We also want to express appreciation for your organization’s work and the significance of your work fighting against the systemic oppression of Black farmers. Through this work you have improved the conditions of Black farmers, aided them practically and logistically, but, more so, created unity amongst black farmers in the fight against the systemic oppressions and dehumanization that have afflicted black people since this country’s founding, and indeed were inherent in its founding. We admire your organization, and our Asian Farmers Alliance seeks to follow in your footsteps and pattern ourselves on your solid model.

As farmers and activists from the diaspora of Asia, we see how the United States food system has continued to exploit people of color. From Chinese exclusion from land ownership while extracting expertise and labor for agricultural production, to the Japanese internment when the USDA inventoried Japanese-American farm businesses to assess their worth and subsequently used that information to give additional cause for internment, to Filipinos brought to Hawaii to work in the sugarcane industry, to current day Southeast Asian refugees — Hmong, Cambodian, and Vietnamese — as farmworkers, we have seen ways labor and lives have been exploited in US agriculture.

The United States has the largest agricultural economy in the world, an economy that was built on the backs of Black people. Your work has made our work as farmers in the US possible. But, the farming framework we work in is predicated on inequality. We are fighting against the same unfair system, a system that would instead have us compete against each other. Instead, we stand with you— as farmers of color, as Asian farmers, to undo the racism in society as well as in our communities.

The Movement for Black Lives has given all Americans a chance to examine the historical legacy of violence and discrimination, and continue to seek justice that will benefit all. We are dedicated to supporting this movement and ensuring that its progress extends to rural America, farming communities, food-producing communities, and the entire food and agriculture system. We want to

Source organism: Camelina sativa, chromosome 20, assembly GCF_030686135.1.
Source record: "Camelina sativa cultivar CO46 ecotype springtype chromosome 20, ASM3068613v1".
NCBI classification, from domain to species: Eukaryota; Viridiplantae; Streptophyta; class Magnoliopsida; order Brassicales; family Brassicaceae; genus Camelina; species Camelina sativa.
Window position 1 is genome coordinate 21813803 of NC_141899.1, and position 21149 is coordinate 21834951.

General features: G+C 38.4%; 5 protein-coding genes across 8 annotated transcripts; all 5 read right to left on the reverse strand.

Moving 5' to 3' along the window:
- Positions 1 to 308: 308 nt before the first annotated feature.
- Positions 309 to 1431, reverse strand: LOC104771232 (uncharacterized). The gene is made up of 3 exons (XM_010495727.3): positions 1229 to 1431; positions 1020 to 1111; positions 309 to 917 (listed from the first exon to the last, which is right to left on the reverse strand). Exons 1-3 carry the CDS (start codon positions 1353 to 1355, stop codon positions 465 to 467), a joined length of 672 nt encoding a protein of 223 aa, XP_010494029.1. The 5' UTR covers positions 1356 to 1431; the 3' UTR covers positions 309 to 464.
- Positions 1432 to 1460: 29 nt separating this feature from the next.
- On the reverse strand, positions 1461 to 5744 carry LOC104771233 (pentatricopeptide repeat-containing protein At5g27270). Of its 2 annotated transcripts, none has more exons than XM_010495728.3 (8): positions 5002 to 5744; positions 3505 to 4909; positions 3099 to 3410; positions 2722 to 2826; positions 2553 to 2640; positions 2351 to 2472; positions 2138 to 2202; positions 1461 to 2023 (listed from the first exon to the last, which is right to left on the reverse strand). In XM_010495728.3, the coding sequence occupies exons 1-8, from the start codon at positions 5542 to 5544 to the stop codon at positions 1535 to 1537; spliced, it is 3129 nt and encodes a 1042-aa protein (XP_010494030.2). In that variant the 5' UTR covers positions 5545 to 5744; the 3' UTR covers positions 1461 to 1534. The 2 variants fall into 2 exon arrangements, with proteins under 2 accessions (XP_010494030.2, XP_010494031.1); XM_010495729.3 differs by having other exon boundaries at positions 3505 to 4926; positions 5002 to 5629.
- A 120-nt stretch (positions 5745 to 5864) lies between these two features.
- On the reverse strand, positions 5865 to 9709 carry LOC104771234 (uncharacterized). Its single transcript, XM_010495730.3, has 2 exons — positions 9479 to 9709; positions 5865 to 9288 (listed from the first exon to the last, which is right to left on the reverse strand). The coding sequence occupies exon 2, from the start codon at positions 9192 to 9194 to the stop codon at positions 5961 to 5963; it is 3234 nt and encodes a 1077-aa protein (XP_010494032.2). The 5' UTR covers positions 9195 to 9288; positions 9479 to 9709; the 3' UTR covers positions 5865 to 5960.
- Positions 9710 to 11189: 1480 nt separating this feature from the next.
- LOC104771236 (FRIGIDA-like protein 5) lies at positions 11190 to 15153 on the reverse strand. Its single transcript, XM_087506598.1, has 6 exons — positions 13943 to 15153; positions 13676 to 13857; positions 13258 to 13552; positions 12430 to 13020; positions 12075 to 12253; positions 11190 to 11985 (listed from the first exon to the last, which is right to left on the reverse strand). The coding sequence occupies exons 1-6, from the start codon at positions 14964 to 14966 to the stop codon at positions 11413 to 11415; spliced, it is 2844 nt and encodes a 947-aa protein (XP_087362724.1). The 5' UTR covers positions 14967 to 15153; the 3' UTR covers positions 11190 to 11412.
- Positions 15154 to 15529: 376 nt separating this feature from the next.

• Build on the legacy of Pigford to encourage that this country look honestly at its past and addressing its intentional, institutionalized robbery and oppression of people of color;
  • Support HR 40 and other efforts to examine the possibilities and implications of government reparations to descendants of American slavery;
  • Change the culture of government and organizational discrimination of people of color, especially black communities;
  • Develop an Asian Farmers Alliance to build solidarity amongst our different ethnic backgrounds and histories, fight against anti-blackness racism in our own community, and create a relationship in solidarity with black farmers and communities.

We hope that we can come together to talk discuss how we as Asian farmers can work with you towards social justice for our communities.

I look forward to hearing back and starting a long relationship in solidarity. In the meantime, we have much internal work to do.

Los Angeles Grain Convening

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Angelenos, you’ll find me in your town next month! The Gourmandise School in Los Angeles invited me to speak at their upcoming Grain Convening. The day is dedicated to providing hands-on workshops to show people how to bake bread and pastries, make pasta, and cook with whole grains. I’ll be there to talk about how farmers are working to bring back heritage grains and to show the variety of flavor across different whole grains.